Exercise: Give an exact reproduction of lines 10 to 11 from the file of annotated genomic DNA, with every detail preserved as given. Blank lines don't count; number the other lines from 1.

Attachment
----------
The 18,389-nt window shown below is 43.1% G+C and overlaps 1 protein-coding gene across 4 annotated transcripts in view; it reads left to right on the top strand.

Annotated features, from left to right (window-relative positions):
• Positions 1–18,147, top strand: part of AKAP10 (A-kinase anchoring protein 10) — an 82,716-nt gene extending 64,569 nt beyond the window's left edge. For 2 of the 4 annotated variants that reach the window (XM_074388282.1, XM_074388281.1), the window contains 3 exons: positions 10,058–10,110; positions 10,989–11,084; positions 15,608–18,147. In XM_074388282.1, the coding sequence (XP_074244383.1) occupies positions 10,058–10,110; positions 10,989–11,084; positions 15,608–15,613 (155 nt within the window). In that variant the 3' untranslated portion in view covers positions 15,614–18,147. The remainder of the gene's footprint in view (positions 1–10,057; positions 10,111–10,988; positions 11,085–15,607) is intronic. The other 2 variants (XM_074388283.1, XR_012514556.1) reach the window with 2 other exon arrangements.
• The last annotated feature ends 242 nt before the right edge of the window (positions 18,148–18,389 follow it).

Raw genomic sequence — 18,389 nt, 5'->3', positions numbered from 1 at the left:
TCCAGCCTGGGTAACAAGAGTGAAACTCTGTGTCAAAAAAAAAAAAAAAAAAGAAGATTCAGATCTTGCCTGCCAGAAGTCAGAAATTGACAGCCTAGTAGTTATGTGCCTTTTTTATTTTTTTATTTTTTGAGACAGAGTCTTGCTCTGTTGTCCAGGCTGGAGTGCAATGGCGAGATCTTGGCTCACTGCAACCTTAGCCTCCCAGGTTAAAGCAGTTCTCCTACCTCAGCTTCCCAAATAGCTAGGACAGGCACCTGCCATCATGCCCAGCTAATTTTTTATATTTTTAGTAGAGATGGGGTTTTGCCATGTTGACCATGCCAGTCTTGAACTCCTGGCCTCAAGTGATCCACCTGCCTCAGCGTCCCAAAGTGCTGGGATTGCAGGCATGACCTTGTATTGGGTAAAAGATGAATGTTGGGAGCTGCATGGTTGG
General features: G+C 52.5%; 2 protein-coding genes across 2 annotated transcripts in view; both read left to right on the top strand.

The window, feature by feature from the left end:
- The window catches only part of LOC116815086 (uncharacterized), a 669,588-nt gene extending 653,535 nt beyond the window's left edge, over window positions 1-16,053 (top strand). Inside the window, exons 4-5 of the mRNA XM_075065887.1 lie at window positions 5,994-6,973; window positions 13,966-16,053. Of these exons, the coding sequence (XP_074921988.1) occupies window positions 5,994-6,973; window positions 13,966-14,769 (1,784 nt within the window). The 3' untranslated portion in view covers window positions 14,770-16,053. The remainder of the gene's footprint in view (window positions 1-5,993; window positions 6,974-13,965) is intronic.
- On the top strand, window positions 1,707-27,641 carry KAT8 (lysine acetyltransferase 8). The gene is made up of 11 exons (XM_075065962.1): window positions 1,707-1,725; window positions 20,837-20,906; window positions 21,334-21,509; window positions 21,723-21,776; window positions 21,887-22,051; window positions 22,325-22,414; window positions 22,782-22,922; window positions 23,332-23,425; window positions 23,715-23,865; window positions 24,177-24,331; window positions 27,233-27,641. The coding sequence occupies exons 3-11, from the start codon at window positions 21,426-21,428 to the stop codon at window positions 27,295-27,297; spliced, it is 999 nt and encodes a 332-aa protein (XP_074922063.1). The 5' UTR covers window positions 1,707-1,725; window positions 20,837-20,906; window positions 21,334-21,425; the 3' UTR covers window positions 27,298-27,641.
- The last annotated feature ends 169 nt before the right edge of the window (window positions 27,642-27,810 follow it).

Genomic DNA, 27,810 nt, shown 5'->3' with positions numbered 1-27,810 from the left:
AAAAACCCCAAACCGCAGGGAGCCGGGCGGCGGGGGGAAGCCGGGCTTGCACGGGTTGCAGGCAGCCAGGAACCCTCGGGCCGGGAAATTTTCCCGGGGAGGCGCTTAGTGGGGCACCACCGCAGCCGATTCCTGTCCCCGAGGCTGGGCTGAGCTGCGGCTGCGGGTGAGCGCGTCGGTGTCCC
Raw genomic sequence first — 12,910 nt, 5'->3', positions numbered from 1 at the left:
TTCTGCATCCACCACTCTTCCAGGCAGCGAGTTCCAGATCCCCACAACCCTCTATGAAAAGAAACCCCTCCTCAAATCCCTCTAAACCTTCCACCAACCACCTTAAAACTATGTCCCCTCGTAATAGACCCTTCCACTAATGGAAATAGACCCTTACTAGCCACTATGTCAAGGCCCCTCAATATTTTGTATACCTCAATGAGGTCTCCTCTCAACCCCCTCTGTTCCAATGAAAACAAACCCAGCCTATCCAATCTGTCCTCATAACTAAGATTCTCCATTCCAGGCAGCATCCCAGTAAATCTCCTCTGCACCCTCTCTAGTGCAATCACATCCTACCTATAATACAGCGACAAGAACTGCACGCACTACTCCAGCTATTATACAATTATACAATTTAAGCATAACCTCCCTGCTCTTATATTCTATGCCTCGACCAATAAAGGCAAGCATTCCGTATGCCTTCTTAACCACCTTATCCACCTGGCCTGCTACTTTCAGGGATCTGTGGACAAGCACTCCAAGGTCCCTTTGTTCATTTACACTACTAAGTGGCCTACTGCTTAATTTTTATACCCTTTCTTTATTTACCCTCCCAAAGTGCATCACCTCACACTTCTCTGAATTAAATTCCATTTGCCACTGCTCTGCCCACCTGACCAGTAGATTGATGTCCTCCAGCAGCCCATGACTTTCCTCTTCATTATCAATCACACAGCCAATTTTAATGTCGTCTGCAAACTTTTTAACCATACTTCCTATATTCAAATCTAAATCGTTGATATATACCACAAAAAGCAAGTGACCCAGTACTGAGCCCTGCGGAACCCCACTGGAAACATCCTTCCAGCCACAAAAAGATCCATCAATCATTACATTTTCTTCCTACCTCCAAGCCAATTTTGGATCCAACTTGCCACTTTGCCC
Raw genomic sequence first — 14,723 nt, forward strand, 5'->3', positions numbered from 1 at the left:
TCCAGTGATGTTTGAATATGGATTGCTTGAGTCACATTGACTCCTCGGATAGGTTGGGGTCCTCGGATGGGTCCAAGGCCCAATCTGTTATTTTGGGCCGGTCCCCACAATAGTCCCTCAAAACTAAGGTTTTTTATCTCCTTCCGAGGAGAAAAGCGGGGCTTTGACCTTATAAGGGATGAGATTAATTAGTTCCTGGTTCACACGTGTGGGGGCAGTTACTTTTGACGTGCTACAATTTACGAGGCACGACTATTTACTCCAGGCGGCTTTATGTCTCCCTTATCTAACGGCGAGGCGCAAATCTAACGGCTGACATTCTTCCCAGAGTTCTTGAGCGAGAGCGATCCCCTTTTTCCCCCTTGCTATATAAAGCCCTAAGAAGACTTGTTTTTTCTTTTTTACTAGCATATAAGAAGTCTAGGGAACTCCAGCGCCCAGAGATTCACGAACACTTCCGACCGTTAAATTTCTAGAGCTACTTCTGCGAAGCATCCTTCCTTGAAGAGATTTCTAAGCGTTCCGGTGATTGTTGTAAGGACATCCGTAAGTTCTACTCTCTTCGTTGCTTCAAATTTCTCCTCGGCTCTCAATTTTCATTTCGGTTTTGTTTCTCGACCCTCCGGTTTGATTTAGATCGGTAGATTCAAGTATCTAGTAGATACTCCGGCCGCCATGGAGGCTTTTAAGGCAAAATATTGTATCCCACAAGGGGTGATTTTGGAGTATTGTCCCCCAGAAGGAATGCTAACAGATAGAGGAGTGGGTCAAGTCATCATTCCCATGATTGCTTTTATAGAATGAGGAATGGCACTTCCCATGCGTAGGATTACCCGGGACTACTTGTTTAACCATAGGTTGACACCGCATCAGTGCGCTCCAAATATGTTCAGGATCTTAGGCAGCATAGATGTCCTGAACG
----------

- On the top strand, window positions 1,707-27,641 carry KAT8 (lysine acetyltransferase 8). The gene is made up of 11 exons (XM_075065962.1): window positions 1,707-1,725; window positions 20,837-20,906; window positions 21,334-21,509; window positions 21,723-21,776; window positions 21,887-22,051; window positions 22,325-22,414; window positions 22,782-22,922; window positions 23,332-23,425; window positions 23,715-23,865; window positions 24,177-24,331; window positions 27,233-27,641. The coding sequence occupies exons 3-11, from the start codon at window positions 21,426-21,428 to the stop codon at window positions 27,295-27,297; spliced, it is 999 nt and encodes a 332-aa protein (XP_074922063.1). The 5' UTR covers window positions 1,707-1,725; window positions 20,837-20,906; window positions 21,334-21,425; the 3' UTR covers window positions 27,298-27,641.
- The last annotated feature ends 169 nt before the right edge of the window (window positions 27,642-27,810 follow it).